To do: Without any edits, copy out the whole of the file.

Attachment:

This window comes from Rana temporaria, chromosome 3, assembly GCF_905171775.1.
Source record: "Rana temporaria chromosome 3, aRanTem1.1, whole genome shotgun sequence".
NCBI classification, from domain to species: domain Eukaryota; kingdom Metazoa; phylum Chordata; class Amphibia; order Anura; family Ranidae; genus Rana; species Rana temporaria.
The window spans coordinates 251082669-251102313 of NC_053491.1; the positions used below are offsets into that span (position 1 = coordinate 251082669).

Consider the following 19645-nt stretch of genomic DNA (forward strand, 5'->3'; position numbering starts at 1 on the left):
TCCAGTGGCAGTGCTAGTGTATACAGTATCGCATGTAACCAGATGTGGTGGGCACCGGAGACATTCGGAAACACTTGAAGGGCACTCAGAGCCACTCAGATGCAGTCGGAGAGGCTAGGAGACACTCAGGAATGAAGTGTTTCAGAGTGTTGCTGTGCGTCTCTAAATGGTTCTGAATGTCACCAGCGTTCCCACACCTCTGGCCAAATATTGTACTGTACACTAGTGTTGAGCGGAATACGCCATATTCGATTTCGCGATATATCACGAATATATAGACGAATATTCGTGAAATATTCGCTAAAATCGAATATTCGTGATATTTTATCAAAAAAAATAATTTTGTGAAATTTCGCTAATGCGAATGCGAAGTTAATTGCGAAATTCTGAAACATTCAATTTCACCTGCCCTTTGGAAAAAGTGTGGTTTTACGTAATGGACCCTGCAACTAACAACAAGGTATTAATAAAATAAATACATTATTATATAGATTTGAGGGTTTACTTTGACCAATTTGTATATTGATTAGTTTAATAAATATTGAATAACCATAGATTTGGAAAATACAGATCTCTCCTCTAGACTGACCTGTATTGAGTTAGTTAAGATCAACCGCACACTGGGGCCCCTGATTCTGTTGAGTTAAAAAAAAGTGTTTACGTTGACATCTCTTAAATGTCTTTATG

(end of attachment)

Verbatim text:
This window comes from Rana temporaria, chromosome 3, assembly GCF_905171775.1.
Source record: "Rana temporaria chromosome 3, aRanTem1.1, whole genome shotgun sequence".
NCBI classification, from domain to species: domain Eukaryota; kingdom Metazoa; phylum Chordata; class Amphibia; order Anura; family Ranidae; genus Rana; species Rana temporaria.
The window spans coordinates 251082669-251102313 of NC_053491.1; the positions used below are offsets into that span (position 1 = coordinate 251082669).

Consider the following 19645-nt stretch of genomic DNA (forward strand, 5'->3'; position numbering starts at 1 on the left):
TCCAGTGGCAGTGCTAGTGTATACAGTATCGCATGTAACCAGATGTGGTGGGCACCGGAGACATTCGGAAACACTTGAAGGGCACTCAGAGCCACTCAGATGCAGTCGGAGAGGCTAGGAGACACTCAGGAATGAAGTGTTTCAGAGTGTTGCTGTGCGTCTCTAAATGGTTCTGAATGTCACCAGCGTTCCCACACCTCTGGCCAAATATTGTACTGTACACTAGTGTTGAGCGGAATACGCCATATTCGATTTCGCGATATATCACGAATATATAGACGAATATTCGTGAAATATTCGCTAAAATCGAATATTCGTGATATTTTATCAAAAAAAATAATTTTGTGAAATTTCGCTAATGCGAATGCGAAGTTAATTGCGAAATTCTGAAACATTCAATTTCACCTGCCCTTTGGAAAAAGTGTGGTTTTACGTAATGGACCCTGCAACTAACAACAAGGTATTAATAAAATAAATACATTATTATATAGATTTGAGGGTTTACTTTGACCAATTTGTATATTGATTAGTTTAATAAATATTGAATAACCATAGATTTGGAAAATACAGATCTCTCCTCTAGACTGACCTGTATTGAGTTAGTTAAGATCAACCGCACACTGGGGCCCCTGATTCTGTTGAGTTAAAAAAAAGTGTTTACGTTGACATCTCTTAAATGTCTTTATG